Is M&A Really Worth The Trouble And Risk?

2004 Mergers and Acquisitions Roundtable Discussion

Insurance M&A is on the rise again. A tier of stronger players has emerged who are looking to gain market share, raise capital or otherwise make more efficient use of capital to streamline their business.

However, the past has shown us that many mergers and acquisitions never fully achieve their potential benefits. Is M&A really worth the trouble and risk? What, then, are the keys to a successful outcome? The following is a discussion that took place when we posed these questions to a panel of experts.

“Is it worth it? It depends on your dedication and your discipline. If you don’t have those things, don’t play the game.” 

JOHN NIGH (Principal of Towers Perrin and Practice Leader for the Mergers, Acquisitions and Restructuring Practice): There has been a great deal written about how many M&A transactions are not successful. In a survey done in 1996, across all industries, 59% of all transactions were viewed as either unsatisfactory or disastrous. Only 11% were viewed as successful and worth repeating. About 30% of respondents said the transaction was successful, but they added that they’re never going to do it again. The reasons ranged from incompatible cultures to incompatible marketing systems. In early 2003, Tillinghast conducted a survey of 30 life insurance company CFOs and got a somewhat more optimistic view of how these CFOs would measure the success of their M&A transactions. However, CFOs’ views were still, on balance, negative. Some of the reasons were that they did not anticipate foreseeable events, the acquirer paid too much money, synergies were overestimated or didn’t exist, and so on. Against this backdrop, I’ve asked each panelist to give a statement in response to the question: “Is M&A really worth the trouble and the risk?”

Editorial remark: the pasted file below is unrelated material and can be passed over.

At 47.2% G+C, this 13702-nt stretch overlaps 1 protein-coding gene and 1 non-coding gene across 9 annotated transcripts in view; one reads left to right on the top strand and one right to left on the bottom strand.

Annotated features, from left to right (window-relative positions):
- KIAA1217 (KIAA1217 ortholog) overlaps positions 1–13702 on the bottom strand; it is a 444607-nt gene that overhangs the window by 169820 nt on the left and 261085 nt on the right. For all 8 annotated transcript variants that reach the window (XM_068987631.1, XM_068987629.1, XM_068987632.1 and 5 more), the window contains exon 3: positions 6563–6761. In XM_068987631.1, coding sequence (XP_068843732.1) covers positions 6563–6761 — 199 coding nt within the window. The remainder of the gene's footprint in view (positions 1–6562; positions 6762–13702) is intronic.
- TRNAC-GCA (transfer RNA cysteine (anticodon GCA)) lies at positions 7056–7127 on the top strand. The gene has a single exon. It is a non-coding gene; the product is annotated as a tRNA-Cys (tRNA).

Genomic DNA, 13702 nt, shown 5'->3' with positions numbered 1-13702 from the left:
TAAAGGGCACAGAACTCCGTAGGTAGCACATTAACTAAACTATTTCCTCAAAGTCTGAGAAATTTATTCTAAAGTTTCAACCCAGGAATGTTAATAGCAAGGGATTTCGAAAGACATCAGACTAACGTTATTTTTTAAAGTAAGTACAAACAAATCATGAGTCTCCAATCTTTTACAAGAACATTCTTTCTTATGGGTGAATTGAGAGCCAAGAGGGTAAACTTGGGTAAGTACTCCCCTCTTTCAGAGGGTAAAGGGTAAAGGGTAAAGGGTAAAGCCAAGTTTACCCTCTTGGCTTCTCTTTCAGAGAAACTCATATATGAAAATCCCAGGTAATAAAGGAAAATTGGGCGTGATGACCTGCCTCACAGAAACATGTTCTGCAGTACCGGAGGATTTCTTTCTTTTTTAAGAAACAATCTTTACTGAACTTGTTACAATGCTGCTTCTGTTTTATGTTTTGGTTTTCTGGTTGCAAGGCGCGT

JOHN TILLER (President and CEO of Global Life and Health Reinsurance at the ERC Life Reinsurance Corporation): I’ve done a lot of thinking about this question, and have come up with two words — it depends. I’ve been part of acquisitions that were very good. I’ve been part of acquisitions that were not so good. I don’t think I’ve been part of any that were totally disastrous, thankfully. What does it take to be successful? It’s really a dedication to making the deal work. Is it worth it? I’d say no, unless you are ruthlessly disciplined in such things as the due diligence process, integration, expenses, and platform changes while always remaining in control of the process. Without discipline, you can forget it. It will be more trouble than it’s worth. It’s like a quarterback in the NFL. Don’t try to force a pass where it doesn’t go.

The best process I was ever involved in was with my first deal. Tillinghast had been working with this company for about three days when I was brought in to spend two days looking at the reinsurance agreements to determine whether they made sense. I was only there about two hours when they called an end-of-day meeting. The person chairing the meeting went around the room and asked everybody to report. At the end of these reports he said, “Okay, we need to walk this deal. Let’s start documenting why.” This was a shock to me on my first big deal, but it was one of the best processes I’ve ever seen. The decision to walk was made because, during the due diligence process, they found things that were going to make the deal not work.